Christ came and saw His own, and He knew that they were His own. He asked what there was to pay to redeem them, to restore His ownership. It was His heart’s blood, His life, Himself that was required. He paid the price and redeemed them, and we tonight sing, “By your blood you ransomed people for God from every tribe and language and people and nation, and you have made them a kingdom and priests to our God, and they shall reign on the earth” (Revelation 5:9-10).
He has, by redeeming us, separated us to Himself and made us a holy people, bought with blood in a special sense out of all the rest of mankind.
This redemption is the grounds for the distinction of God’s holy people: “By your blood you ransomed people for God” (Revelation 5:9).
God never wearies of the precious blood, nor will His people who know where their salvation lies. They do not, even in Heaven, say that it is a dreadful word to mention. I heard a man the other day say of a certain minister, “Oh! We want another minister; we are tired of this man. He is always talking so much about the blood.” In the last great day, God will be tired of the man who made that speech.
Randy again: Spurgeon wrote some hymns and published a new collection of worship songs in 1866 called Our Own Hymn-Book. It was mostly a compilation of Isaac Watts’s psalms and hymns. Spurgeon paid close attention to the doctrines contained in hymns. He was publicly critical of a particular hymnbook that portrayed God as distant and uninvolved in human affairs. As usual, his criticism gained him a great deal of negative press in return.
It is the hymn of Revelation 5 that Spurgeon chooses as his passage in this sermon, expressing that the entire physical universe was created for God’s glory. But humanity rebelled, and the universe fell under the weight of our sin. Yet the serpent’s seduction of Adam and Eve did not catch God by surprise. He had in place a plan by which He would redeem mankind—and all of creation—from sin, corruption, and death. Just as He promises to make men and women new, He promises to renew the Earth itself. How? By the blood of Christ, the Lamb of God. There is no other way.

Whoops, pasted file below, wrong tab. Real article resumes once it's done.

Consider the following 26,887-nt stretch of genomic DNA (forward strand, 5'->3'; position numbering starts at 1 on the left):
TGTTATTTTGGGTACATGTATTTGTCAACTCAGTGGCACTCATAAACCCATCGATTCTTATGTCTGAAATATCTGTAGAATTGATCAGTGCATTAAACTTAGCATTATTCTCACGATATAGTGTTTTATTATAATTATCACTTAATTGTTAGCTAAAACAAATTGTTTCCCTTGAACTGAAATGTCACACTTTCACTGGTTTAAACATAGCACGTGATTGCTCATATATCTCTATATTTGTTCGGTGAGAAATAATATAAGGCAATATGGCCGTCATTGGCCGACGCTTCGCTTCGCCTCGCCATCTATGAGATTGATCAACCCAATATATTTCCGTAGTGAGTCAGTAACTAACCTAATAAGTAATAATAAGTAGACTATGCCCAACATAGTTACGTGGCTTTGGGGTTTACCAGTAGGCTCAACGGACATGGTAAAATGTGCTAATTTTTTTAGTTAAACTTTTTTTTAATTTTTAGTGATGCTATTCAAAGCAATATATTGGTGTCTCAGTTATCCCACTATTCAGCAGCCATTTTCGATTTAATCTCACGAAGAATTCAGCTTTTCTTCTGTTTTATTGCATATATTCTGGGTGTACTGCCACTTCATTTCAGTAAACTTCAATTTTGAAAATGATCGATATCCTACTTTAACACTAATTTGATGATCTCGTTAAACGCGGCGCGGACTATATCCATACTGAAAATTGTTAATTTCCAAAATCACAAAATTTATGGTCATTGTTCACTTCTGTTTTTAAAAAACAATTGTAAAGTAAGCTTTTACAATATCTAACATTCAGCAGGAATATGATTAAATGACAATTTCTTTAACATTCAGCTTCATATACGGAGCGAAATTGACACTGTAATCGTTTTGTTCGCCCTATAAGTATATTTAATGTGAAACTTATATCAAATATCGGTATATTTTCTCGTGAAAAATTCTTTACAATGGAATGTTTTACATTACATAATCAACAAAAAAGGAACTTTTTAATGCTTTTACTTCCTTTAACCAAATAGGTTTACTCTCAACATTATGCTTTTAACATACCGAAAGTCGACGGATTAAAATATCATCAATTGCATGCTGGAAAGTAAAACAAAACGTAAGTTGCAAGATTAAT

If, due to the Fall, God would have given up on his original purpose for mankind to fill the Earth and rule it (Genesis 1:28), He surely wouldn’t have repeated the same command to Noah after the Flood: “Be fruitful and increase in number and fill the earth” (Genesis 9:1, NIV). Still, until sin and the Curse are permanently removed, people are incapable of exercising proper stewardship of the Earth. Redemption buys back God’s original design.
“God never wearies of the precious blood,” Spurgeon says, “nor will His people who know where their salvation lies.” The gospel is far greater than most of us imagine. It isn’t just good news for us—it’s good news for animals, plants, stars, and planets. It’s good news for the sky above and the Earth below. Albert Wolters says, “The redemption in Jesus Christ means the restoration of an original good creation.”
God’s redemptive plan climaxes not at the return of Christ nor in the millennial Kingdom but on the New Earth. Only then will all wrongs be made right. Only then will there be no more death, crying, or pain (Revelation 21:1-4). And only then will we all begin to see the breadth and depth of the universe-piercing power of the blood of God.
Excerpted from We Shall See God, in which Randy Alcorn has compiled profound spiritual insights on Heaven from the sermons of Charles Spurgeon, one of the greatest theologians of all time.